“I think, intuitively, we are gravitating toward plants because of what they do,” Reese said. “Plants heal, plants help us breathe. We're dealing with a disease that is attacking our respiratory system. We’re just gravitating toward the things that are going to help us survive.”
Walking into Stems & Stone is like entering an oasis, seemingly worlds away from the rest of the mall. The senses are immediately engaged by pleasant scents and sounds; orange blossom water and relaxing, instrumental music were featured on a recent visit.
Then, there is a sea of green, including cacti, succulents, snake plants, pothos, “crispy wave” ferns and monstera. A glowing greenhouse, which sits in the center of the space, is not for sale — much to the dismay of impressed customers.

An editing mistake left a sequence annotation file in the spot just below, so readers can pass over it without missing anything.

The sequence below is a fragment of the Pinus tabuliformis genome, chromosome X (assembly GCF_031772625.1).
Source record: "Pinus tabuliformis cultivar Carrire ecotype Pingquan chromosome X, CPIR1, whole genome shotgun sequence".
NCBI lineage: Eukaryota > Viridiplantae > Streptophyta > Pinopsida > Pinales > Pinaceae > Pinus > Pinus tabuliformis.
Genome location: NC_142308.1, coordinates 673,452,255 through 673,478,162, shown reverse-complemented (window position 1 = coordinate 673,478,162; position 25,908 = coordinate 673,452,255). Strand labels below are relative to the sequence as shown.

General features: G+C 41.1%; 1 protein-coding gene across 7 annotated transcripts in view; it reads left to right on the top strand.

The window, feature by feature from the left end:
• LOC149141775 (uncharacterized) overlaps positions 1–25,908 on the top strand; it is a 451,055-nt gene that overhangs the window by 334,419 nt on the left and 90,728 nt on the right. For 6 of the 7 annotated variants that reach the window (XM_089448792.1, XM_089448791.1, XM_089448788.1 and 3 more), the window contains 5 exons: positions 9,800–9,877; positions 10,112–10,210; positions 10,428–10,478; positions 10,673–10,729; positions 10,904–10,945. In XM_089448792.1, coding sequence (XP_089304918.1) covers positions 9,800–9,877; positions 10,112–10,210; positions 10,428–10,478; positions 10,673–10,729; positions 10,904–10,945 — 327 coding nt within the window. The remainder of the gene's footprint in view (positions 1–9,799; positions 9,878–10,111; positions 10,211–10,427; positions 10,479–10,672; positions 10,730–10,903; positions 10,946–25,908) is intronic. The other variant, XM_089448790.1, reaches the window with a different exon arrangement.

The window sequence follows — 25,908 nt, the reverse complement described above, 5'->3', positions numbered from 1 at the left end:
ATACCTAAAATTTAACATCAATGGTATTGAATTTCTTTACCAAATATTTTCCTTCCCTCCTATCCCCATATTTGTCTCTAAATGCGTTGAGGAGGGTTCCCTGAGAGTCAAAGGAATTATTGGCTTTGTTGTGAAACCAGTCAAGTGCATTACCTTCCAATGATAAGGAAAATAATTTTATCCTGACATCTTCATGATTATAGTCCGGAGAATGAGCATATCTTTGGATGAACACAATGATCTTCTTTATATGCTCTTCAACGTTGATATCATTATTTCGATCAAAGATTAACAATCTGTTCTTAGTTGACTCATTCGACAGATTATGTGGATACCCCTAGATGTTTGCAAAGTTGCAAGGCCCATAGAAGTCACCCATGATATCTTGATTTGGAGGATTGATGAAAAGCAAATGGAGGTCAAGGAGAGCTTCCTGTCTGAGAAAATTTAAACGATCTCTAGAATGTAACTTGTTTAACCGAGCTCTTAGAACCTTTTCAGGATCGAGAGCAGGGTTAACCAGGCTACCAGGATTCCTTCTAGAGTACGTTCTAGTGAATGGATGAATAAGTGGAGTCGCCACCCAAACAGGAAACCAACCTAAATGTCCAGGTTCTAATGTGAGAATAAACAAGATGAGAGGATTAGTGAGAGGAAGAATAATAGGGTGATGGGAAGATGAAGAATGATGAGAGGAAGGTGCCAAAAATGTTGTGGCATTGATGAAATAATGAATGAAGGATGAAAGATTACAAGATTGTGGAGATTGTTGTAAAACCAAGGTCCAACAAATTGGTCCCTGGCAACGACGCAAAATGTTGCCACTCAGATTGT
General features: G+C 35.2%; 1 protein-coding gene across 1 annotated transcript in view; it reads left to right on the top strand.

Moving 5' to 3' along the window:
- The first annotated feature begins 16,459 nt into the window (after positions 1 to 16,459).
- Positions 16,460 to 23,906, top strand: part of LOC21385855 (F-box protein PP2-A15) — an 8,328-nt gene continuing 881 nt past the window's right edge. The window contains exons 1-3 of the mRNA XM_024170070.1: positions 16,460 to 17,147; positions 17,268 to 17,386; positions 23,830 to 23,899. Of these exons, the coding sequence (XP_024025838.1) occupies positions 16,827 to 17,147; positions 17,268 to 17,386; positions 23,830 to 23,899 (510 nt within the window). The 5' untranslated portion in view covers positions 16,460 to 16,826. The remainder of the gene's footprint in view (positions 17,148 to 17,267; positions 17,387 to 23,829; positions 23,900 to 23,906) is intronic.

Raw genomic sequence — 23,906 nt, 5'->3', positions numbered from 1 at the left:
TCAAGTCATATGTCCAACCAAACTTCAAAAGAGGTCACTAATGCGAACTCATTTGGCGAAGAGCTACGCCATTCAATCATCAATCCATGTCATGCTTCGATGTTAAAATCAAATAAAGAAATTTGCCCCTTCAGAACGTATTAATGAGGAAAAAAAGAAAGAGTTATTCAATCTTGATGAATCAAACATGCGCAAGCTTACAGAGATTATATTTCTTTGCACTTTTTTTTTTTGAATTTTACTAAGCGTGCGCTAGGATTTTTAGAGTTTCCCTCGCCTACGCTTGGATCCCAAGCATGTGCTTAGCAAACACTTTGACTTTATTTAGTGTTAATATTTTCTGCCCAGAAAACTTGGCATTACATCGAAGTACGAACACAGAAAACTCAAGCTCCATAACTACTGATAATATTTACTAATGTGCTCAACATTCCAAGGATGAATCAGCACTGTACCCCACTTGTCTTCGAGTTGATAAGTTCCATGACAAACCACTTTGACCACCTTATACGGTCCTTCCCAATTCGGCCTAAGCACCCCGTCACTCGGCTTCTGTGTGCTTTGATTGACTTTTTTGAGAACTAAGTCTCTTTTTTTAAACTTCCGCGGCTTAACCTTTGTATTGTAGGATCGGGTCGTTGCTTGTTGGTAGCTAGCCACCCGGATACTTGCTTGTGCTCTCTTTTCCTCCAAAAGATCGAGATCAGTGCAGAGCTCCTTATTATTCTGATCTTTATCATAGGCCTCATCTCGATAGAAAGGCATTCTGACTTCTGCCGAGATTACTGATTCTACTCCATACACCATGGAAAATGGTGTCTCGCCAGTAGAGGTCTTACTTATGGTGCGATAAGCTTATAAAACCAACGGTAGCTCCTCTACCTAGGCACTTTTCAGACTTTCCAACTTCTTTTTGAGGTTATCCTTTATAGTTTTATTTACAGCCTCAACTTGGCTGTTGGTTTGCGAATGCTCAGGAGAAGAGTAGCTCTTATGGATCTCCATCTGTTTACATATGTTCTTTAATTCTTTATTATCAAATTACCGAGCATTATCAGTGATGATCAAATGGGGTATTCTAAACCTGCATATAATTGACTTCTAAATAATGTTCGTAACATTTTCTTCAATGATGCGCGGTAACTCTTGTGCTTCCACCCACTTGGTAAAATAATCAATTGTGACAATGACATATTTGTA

Splashes of color are provided by a bright pink wall and a collection of crystals, which people carry because of their healing properties, said Reese, who is often shaking stones out of her pockets and backpack at the end of the day.
“It gives me a good chuckle, but it makes me feel good, too,” she said.
Reese is open about her own struggles with depression and anxiety as she navigated several challenges in life.
"I've had a lot, and then I've had nothing," she explained. "I'm a domestic violence survivor. I've been homeless more than one time. I was pregnant my senior year of high school."